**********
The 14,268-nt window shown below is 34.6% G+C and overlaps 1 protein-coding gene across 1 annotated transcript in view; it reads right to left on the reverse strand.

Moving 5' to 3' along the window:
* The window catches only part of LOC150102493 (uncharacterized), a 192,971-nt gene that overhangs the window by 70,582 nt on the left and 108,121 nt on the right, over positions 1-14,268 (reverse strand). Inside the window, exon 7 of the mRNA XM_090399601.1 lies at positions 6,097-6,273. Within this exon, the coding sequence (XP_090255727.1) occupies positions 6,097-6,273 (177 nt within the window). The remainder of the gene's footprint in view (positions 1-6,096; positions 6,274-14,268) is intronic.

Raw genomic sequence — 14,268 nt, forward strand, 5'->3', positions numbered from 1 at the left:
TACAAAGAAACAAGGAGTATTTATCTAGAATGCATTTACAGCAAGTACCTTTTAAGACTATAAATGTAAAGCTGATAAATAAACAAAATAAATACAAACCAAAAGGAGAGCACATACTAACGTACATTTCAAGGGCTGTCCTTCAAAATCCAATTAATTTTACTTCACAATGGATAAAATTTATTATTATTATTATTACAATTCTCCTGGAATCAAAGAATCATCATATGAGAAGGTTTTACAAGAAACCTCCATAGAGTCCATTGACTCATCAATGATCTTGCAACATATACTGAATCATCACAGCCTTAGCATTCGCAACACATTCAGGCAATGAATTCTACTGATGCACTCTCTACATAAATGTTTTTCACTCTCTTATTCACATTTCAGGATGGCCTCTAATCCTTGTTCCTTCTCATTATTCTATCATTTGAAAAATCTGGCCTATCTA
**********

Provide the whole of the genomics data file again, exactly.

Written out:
The 14,268-nt window shown below is 34.6% G+C and overlaps 1 protein-coding gene across 1 annotated transcript in view; it reads right to left on the reverse strand.

Moving 5' to 3' along the window:
* The window catches only part of LOC150102493 (uncharacterized), a 192,971-nt gene that overhangs the window by 70,582 nt on the left and 108,121 nt on the right, over positions 1-14,268 (reverse strand). Inside the window, exon 7 of the mRNA XM_090399601.1 lies at positions 6,097-6,273. Within this exon, the coding sequence (XP_090255727.1) occupies positions 6,097-6,273 (177 nt within the window). The remainder of the gene's footprint in view (positions 1-6,096; positions 6,274-14,268) is intronic.

Raw genomic sequence — 14,268 nt, forward strand, 5'->3', positions numbered from 1 at the left:
TACAAAGAAACAAGGAGTATTTATCTAGAATGCATTTACAGCAAGTACCTTTTAAGACTATAAATGTAAAGCTGATAAATAAACAAAATAAATACAAACCAAAAGGAGAGCACATACTAACGTACATTTCAAGGGCTGTCCTTCAAAATCCAATTAATTTTACTTCACAATGGATAAAATTTATTATTATTATTATTACAATTCTCCTGGAATCAAAGAATCATCATATGAGAAGGTTTTACAAGAAACCTCCATAGAGTCCATTGACTCATCAATGATCTTGCAACATATACTGAATCATCACAGCCTTAGCATTCGCAACACATTCAGGCAATGAATTCTACTGATGCACTCTCTACATAAATGTTTTTCACTCTCTTATTCACATTTCAGGATGGCCTCTAATCCTTGTTCCTTCTCATTATTCTATCATTTGAAAAATCTGGCCTATCTA